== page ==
It is a 100 days since British Prime Minister David Cameron and his deputy Nick Clegg emerged into Downing Street’s Rose Garden to announce their political partnership to the world.
Cobbled together after May’s inconclusive election, the union between the majority Conservatives and the third party Liberal Democrats meant the UK had its first coalition government since World War Two.
Hardly natural bedfellows, some predicted chaos, particularly in light of Britain’s financial state. Despite such doubts, from day one the coalition made tackling Britain’s big budget deficit its top priority.
Britain’s finance minister, Chancellor of the Exchequer George Osborne, said: “This is the unavoidable budget and I am not going to hide hard choices from the British people or bury them in the small print of the budget documents.”
Surprisingly smooth so far, opinion polls suggest the coalition continues to enjoy a honeymoon, even if there are some signs Liberal Democrat support may be waning slightly.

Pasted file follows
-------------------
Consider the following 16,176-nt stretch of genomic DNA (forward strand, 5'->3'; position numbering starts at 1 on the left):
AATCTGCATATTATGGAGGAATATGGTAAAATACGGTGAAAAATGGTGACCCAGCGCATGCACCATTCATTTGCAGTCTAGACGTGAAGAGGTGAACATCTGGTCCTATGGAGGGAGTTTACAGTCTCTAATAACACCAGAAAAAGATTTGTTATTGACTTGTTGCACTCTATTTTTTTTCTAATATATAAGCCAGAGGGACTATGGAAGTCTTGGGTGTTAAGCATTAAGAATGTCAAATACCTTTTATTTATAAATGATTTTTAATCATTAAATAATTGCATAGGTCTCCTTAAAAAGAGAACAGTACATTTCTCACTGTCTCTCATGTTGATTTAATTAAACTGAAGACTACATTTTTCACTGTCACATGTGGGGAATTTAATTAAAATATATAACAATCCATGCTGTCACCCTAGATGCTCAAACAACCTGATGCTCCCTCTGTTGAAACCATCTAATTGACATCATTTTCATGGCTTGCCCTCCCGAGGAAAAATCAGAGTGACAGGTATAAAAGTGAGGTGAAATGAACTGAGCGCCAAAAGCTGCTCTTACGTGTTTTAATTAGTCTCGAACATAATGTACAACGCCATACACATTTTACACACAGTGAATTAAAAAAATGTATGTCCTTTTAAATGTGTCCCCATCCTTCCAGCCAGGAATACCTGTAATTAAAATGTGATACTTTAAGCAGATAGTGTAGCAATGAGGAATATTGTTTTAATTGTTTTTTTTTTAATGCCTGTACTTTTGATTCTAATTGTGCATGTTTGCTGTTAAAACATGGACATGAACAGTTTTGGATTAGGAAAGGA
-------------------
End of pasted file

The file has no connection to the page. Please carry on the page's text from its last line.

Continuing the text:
But, tougher challenges arguably lie ahead. The reforms being touted to Britain’s National Health Service remain one area of concern, especially for many Liberal Democrats – an issue which was not settled in the immediate aftermath of the election. Another key test is schools. The Conservatives’ treasured ‘Academies Bill’ is also another source of anxiety between the parties.
But, such internal differences could be irrelevant once the public starts feeling government cuts. Some experts predict major faultlines in the coalition may appear as the harshest fiscal medicine in decades takes affect.
Nicola Smith, Senior Policy Officer in the Economics Department, in the Trade Union Congress, said: “It does seem fair to presume that once the spending cuts actually start to hit people’s services, people’s communities and people can see the problems that are being caused in their local areas as a result of this sharp and quick withdrawal of public funding, the public opinion may start to change”
For the moment, however, all appears relatively rosy given the scale of the ideological differences both parties have had to set aside.
But a dip in the polls could change everything in a country that is historically uncomfortable with coalitions.